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Sonderbooks Book Review of

How to Avoid Falling in Love with a Jerk

The Foolproof Way to Follow Your Heart Without Losing Your Mind

by John Van Epp, PhD


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How to Avoid Falling in Love with a Jerk

The Foolproof Way to Follow Your Heart Without Losing Your Mind

by John Van Epp, PhD

Reviewed July 16, 2014.
McGraw Hill, New York, 2007. 326 pages.
Original title: How to Avoid Marrying a Jerk.
Starred Review
2014 Sonderbooks Standout: #5 Nonfiction

Nine years after my husband left me, I've finally started dating again. And I'm finding it's not for the faint of heart! I'm also finding that I'm so starved for male affection, it's easy to let my feelings run away with me.

My sister is a Marriage and Family Counselor. For my 50th birthday, to celebrate that I've joined some online dating sites, she gave me a copy of this book, which she recommends to clients. Mind you, I haven't had a date since I read the book, but the ideas make a lot of sense to me, and I'm hoping to get chances to put them into practice.

His promise is that he can help you keep your head when following your heart. That would be nice, wouldn't it? The basic tool he teaches people to use is the Relationship Attachment Model. Here's where he describes it (with a helpful diagram):

The five fundamental dynamics are the depth to which you know, trust, rely on, have a commitment to, and have sexual involvement with another person....

Picture a sound system's equalizer with five up-and-down sliders evenly placed across the face of the board. The slider on the far left represents the extent to which you really know a person. As you move the bar on this slider up over time, you signify a richer, fuller, and more personal knowledge of the other. The next slider represents the range of trust you have for that person. This bar rises to denote a deeper, more positive, confident trust in your partner. The third slider represents the extent to which you rely on this person. Moving this bar up indicates the greater ways you depend on this person to meet your most significant needs. The fourth slider represents the range of commitment you have established with this person. The slider for this dynamic rises to signify greater levels of commitment expressed within your relationship. The final slider, on the far right, represents the degree of sexual touch and chemistry that exists between you and your partner. Elevating this slider signifies increases in the passionate chemistry and sexual contact with your partner....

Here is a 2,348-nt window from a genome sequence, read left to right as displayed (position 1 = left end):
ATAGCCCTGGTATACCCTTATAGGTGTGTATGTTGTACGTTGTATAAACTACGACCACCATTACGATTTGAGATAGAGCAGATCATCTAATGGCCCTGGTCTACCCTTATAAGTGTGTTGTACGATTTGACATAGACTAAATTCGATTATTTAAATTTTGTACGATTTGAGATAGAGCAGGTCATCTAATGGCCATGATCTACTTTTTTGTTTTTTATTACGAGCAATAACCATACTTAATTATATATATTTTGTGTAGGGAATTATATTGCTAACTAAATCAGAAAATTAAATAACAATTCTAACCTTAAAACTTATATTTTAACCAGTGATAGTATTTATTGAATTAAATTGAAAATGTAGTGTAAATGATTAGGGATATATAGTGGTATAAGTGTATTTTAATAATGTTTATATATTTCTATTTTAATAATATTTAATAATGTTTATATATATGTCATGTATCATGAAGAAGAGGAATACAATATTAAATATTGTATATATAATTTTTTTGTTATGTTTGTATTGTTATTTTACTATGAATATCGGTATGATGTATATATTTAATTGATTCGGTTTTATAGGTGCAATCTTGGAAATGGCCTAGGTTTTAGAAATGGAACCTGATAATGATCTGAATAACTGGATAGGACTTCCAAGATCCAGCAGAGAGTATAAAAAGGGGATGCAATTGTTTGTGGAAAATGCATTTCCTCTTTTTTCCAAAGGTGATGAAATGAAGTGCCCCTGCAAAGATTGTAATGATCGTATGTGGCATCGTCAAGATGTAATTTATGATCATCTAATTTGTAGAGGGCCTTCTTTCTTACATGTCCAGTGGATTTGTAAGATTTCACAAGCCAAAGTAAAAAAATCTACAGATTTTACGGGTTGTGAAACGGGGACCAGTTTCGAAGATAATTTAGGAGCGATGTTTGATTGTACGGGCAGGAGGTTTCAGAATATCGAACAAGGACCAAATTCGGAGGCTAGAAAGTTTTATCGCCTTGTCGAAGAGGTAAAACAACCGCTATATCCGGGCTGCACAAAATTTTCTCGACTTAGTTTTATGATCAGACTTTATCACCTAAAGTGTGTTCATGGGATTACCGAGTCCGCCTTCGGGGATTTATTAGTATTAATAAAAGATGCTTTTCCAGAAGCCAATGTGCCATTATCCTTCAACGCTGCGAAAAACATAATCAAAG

Not only do these dynamics stand on their own as channels of bonding in your relationships, but they also interact with each other to produce a mix of the overall attachment in a relationship. As soon as you imagine some of the sliders up and some down, you immediately gain a sense of the mixed nature of love and attachment. In the same way that the controls on your equalizer affect the different tones of the overall sound of your music, the blend of the different levels of these five bonding relationship dynamics produces the "sound" of your attachment.

When all five are at the top level, the feelings of attachment are strongest. But when even one is low, attachment is weakened and your feelings of closeness become mixed. You are easily confused, hurt, and doubtful. The balance of all five bonding dynamics determines the healthiness of your relationship and the clarity of your perspective on your partner.

Here lies one of the most important keys to building a healthy relationship: keep a balance among the five relationship dynamics. Whenever the relationship dynamics shift out of balance with each other, you will feel unsafe, experiencing feelings of hurt, betrayal, confusion, mistrust, unfairness, anger, loneliness, or any combination of these. But when you keep these five dynamics in balance with each other so that you are not moving further ahead in one area than in any of the others, then you are securely planted in the safe zone.

There is one basic rule for guarding the safe zone: never go further in one bonding area than you have gone in the previous. This rule is based on the view that the five bonding dynamics have a specific order and logic to them: what you know about a person determines the degree you should trust him or her; this trust directs you in choosing what personal needs you can rely on him or her to meet; you should become committed only to the extent that you know, trust, and depend on that person; and finally, any degree of sexual involvement is safest when it matches the context of the overall intimacy reflected in the levels of the other four dynamics.

Slipping out of the safe zone explains the most common mistake people make in relationships: when the levels of the five dynamics are out of balance, then the emotional bond becomes unhealthy, and you tend to overlook crucial characteristics of the other person that should be exposed and explored. Thus, your love becomes truly blind. Or without knowing why, you wind up rationalizing characteristics and experiences that create a vague sense of unease.

This is by no means all that's in the book. In fact, there's almost too much detail. I felt like the author went on and on about what you need to know. But he continued with each of the relationship dynamics, explaining ways to strengthen that area, and providing plenty of examples and counterexamples. And the nice thing is that the big picture message is clear and easy to visualize.

And lest you think this model won't work or is impossible to carry out, the author refers to multiple studies that back up his views on how to build a healthy and happy relationship.

Definitely food for thought. I hope I will get to try it out!